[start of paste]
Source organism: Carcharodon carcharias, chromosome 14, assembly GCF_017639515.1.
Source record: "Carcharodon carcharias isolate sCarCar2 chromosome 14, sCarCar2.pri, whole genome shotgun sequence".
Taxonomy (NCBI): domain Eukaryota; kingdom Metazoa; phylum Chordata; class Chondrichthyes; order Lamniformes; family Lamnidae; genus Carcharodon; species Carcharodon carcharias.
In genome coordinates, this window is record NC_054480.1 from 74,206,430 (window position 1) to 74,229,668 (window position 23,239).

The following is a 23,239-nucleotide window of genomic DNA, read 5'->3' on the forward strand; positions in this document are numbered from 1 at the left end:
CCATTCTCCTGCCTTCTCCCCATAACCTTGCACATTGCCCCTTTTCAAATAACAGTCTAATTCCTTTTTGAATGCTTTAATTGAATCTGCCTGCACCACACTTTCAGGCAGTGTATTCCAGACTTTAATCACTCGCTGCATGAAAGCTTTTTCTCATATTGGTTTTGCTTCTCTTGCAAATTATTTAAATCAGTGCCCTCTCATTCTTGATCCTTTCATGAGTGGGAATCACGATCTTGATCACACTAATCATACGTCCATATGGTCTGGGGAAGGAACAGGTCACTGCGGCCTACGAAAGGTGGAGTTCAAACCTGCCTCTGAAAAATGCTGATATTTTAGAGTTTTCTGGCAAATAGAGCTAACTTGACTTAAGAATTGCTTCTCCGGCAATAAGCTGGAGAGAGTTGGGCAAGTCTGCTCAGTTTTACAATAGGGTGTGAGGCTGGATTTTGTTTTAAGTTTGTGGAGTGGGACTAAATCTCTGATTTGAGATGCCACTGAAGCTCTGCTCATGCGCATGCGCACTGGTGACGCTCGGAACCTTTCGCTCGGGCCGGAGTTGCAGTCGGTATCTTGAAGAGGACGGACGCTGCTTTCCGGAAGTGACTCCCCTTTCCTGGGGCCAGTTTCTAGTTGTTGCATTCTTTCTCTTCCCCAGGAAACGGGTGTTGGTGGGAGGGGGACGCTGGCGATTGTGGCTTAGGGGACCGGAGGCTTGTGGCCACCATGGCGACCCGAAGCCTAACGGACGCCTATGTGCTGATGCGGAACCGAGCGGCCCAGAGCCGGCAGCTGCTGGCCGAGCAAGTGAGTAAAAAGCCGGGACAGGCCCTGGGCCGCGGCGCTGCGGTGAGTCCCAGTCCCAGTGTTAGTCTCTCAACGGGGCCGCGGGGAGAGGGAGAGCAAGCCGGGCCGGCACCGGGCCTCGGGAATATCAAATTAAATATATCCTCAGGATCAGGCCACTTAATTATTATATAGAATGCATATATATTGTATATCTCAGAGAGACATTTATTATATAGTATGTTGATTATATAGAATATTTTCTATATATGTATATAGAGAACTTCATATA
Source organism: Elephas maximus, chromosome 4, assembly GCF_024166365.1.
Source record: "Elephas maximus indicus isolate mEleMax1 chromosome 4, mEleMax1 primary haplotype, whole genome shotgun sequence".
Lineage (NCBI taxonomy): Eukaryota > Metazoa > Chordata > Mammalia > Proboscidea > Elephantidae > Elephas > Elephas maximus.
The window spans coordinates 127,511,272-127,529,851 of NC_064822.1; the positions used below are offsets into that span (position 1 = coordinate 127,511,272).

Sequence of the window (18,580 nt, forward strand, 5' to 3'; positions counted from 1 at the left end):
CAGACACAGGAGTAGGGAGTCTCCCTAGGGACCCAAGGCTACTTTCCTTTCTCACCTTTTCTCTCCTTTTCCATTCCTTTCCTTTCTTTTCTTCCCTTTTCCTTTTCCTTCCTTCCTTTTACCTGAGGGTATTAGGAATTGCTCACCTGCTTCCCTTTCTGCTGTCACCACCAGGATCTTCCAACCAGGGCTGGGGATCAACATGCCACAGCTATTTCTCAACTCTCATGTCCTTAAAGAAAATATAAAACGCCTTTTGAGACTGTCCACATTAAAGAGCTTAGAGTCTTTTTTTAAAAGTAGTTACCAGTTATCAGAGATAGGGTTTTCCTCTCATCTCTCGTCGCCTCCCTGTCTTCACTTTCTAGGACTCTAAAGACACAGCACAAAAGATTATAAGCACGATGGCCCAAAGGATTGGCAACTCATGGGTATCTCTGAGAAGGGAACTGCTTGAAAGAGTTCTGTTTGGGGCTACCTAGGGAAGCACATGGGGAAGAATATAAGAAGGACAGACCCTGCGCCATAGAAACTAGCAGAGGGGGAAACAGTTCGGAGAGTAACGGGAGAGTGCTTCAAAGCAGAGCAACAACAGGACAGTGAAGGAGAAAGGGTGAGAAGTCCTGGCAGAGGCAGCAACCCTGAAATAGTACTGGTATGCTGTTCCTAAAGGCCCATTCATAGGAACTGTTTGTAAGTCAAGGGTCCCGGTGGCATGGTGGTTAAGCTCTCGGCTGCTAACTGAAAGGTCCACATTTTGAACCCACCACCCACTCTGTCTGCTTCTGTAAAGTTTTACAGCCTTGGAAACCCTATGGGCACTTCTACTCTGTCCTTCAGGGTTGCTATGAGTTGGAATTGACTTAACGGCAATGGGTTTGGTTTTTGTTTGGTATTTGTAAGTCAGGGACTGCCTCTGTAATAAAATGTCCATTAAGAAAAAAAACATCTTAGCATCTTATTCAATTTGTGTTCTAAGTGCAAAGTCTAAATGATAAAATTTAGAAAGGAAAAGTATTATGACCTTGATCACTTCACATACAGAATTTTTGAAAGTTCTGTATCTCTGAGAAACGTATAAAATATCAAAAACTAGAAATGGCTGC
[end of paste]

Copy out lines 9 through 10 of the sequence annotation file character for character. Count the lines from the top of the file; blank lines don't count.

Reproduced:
Lineage (NCBI taxonomy): Eukaryota > Metazoa > Chordata > Mammalia > Proboscidea > Elephantidae > Elephas > Elephas maximus.
The window spans coordinates 127,511,272-127,529,851 of NC_064822.1; the positions used below are offsets into that span (position 1 = coordinate 127,511,272).